WINTER PARK, Florida, November 1. "COLLEGE swimming has regained some of the respect it lost a year ago," Dr. Richard Morris, president of the College Swimming Coaches Association of America (CSCAA) jubilantly announced today.
The announcement came after the National Association of Collegiate Directors of Athletics (NACDA) reversed a decision it had taken last year which devalued by 50 percent the points a school could be awarded in the U.S. Sports Academy Directors' Cup (formerly the Sears Cup) competition for any intercollegiate sport in which the participation level was less than 25 percent of the eligible institutions. Men's Division II swimming is below the 25-percent level.
That decision was strongly opposed by the CSCAA, represented by Dr. Morris, as well as by Mike Moyer, executive director of the Wrestling Coaches Association and Deborah Yow, Athletic Director of the University of Maryland and representatives of several other sports.
According to the NCAA News, for the 2006-07 U.S. Sports Academy Directors' Cup, NACDA has reinstated all sports in which the NCAA sponsors a championship to full scoring value. In other words, national champions in those sports will receive the full 100 points.
The change comes after a year in which NACDA had adjusted the scoring to half value for sports sponsored by 25 percent or less of the division membership. Morris, Moyer and Yow had criticized that approach, claiming it sent the message to athletes in those sports that their participation was less valued.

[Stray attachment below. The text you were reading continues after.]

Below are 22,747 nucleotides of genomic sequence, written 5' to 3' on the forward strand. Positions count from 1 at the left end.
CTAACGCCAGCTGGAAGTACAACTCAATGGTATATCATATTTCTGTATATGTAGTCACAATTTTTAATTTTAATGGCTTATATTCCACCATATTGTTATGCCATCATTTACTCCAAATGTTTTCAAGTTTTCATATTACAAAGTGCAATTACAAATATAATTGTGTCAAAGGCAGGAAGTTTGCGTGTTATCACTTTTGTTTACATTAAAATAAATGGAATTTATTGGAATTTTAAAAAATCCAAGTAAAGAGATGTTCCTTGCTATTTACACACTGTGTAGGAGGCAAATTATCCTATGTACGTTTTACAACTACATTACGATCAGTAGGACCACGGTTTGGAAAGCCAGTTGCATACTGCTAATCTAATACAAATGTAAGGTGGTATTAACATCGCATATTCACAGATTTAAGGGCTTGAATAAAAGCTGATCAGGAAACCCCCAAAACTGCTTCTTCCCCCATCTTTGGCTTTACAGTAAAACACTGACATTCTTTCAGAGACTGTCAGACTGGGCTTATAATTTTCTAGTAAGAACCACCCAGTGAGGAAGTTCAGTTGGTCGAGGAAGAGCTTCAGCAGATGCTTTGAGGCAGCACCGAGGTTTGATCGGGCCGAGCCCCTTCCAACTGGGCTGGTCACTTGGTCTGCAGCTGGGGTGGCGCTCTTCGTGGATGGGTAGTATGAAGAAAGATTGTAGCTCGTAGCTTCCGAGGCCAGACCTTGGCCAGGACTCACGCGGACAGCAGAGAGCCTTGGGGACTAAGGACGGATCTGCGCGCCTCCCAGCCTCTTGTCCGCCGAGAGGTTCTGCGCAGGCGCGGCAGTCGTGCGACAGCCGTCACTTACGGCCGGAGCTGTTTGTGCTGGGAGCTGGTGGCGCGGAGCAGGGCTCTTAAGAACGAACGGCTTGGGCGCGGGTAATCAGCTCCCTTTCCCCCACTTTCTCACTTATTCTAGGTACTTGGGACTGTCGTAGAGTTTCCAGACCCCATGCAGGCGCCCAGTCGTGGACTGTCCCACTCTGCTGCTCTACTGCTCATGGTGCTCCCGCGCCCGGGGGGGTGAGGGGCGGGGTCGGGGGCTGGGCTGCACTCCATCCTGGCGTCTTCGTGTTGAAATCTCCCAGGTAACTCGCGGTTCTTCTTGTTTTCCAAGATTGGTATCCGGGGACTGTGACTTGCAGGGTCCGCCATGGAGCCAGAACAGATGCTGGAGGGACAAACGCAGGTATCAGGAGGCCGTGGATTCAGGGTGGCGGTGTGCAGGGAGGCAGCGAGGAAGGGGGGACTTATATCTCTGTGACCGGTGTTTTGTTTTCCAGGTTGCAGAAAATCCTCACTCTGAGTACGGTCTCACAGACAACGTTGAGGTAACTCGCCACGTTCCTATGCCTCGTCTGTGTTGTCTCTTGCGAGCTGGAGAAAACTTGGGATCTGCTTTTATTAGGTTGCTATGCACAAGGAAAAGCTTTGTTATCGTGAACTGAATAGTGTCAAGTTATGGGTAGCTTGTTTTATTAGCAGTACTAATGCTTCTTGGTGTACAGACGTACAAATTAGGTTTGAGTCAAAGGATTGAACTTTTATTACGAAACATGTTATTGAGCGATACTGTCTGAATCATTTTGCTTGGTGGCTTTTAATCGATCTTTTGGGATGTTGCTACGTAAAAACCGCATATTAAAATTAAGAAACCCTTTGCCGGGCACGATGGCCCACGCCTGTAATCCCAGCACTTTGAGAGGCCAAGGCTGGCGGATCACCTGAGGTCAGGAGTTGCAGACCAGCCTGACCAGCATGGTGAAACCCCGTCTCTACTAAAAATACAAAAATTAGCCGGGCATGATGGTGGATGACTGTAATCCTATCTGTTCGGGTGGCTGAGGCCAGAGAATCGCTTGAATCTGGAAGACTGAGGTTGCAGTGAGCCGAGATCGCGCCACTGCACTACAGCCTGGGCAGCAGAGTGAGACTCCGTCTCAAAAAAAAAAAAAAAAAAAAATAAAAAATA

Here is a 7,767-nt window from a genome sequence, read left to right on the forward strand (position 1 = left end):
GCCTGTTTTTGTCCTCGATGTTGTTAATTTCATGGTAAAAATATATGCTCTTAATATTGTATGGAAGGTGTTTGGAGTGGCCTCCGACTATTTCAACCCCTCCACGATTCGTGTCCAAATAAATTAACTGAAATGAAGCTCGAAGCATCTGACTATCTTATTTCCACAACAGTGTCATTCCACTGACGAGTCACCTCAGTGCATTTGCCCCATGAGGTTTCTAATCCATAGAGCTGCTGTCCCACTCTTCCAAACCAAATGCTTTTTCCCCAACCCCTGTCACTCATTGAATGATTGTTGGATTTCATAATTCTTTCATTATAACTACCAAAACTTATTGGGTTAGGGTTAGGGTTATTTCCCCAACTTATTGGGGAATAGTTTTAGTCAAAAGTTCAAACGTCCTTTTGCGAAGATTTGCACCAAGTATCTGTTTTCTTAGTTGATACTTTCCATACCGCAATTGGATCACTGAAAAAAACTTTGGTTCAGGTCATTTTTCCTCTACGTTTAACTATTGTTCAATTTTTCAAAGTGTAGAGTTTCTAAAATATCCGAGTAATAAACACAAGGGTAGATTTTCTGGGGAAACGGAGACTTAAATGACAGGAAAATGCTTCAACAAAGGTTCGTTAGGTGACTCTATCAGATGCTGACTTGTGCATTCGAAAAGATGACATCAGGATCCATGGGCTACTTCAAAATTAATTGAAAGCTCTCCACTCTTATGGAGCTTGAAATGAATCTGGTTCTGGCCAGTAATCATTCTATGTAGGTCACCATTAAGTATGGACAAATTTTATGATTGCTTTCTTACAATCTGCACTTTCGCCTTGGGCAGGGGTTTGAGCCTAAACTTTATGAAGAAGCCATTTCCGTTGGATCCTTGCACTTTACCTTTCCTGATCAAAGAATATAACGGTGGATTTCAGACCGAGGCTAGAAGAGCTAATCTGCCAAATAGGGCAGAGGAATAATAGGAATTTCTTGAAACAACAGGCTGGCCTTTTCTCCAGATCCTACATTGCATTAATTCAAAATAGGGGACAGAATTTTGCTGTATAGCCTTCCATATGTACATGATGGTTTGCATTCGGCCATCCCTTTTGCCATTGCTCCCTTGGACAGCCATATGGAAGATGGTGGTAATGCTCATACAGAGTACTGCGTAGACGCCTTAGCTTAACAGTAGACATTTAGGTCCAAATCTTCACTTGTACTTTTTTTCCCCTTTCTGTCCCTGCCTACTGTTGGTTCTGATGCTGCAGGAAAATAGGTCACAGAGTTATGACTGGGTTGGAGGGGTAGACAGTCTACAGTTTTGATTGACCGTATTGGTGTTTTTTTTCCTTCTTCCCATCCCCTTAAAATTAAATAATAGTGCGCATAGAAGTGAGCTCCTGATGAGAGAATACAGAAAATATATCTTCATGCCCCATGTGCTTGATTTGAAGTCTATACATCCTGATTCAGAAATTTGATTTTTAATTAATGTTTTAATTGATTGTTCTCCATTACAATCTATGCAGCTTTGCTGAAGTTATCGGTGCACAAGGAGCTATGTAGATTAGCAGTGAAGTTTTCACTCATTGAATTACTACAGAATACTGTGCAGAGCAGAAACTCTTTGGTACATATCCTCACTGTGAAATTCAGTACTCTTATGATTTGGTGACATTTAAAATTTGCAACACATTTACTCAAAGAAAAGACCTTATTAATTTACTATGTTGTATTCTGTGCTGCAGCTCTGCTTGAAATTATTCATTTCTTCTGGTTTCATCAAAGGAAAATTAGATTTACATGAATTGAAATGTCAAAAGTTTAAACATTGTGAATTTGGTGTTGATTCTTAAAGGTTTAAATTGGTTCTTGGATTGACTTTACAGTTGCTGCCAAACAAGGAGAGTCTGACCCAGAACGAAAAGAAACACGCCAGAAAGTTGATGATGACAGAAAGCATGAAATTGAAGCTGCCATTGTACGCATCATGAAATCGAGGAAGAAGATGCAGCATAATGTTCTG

The Directors' Cup scoring committee was persuaded to reconsider the issue at the NACDA convention in June and decided on the change. The committee also adjusted the philosophy of the program to focus on honoring institutions maintaining a broad-based program and achieving success in many men's and women's sports. The Cup's intent is to treat equally all student-athletes who compete in those sports.
NACDA president Lee McElroy, A.D. at the University at Albany, said the changes were made as a result of the scoring committee's engagement with representatives from various sports who advocated for a more inclusive model based on all NCAA championship sports.
"These adjustments keep in line with the broad-based philosophy of the Directors' Cup," McElroy said. "In my 10 years of involvement with the Directors' Cup scoring, revisions are common and always in the best interest of student-athlete well-being."
Morris commented: "This was clearly the right decision and I am delighted that NACDA took this action, though it did not happen easily. I take pride in this reversal. As the CSCAA representative to the NACDA meeting last year, I stood outside the doors of the Directors' Cup committee meeting that day until Mr. McElroy would meet with us. I am sorry I stepped on a lot of toes and angered some people with my letters, but in the end it was worth it."
See the NACDA Web site (www.nacda.com) for the complete scoring structure.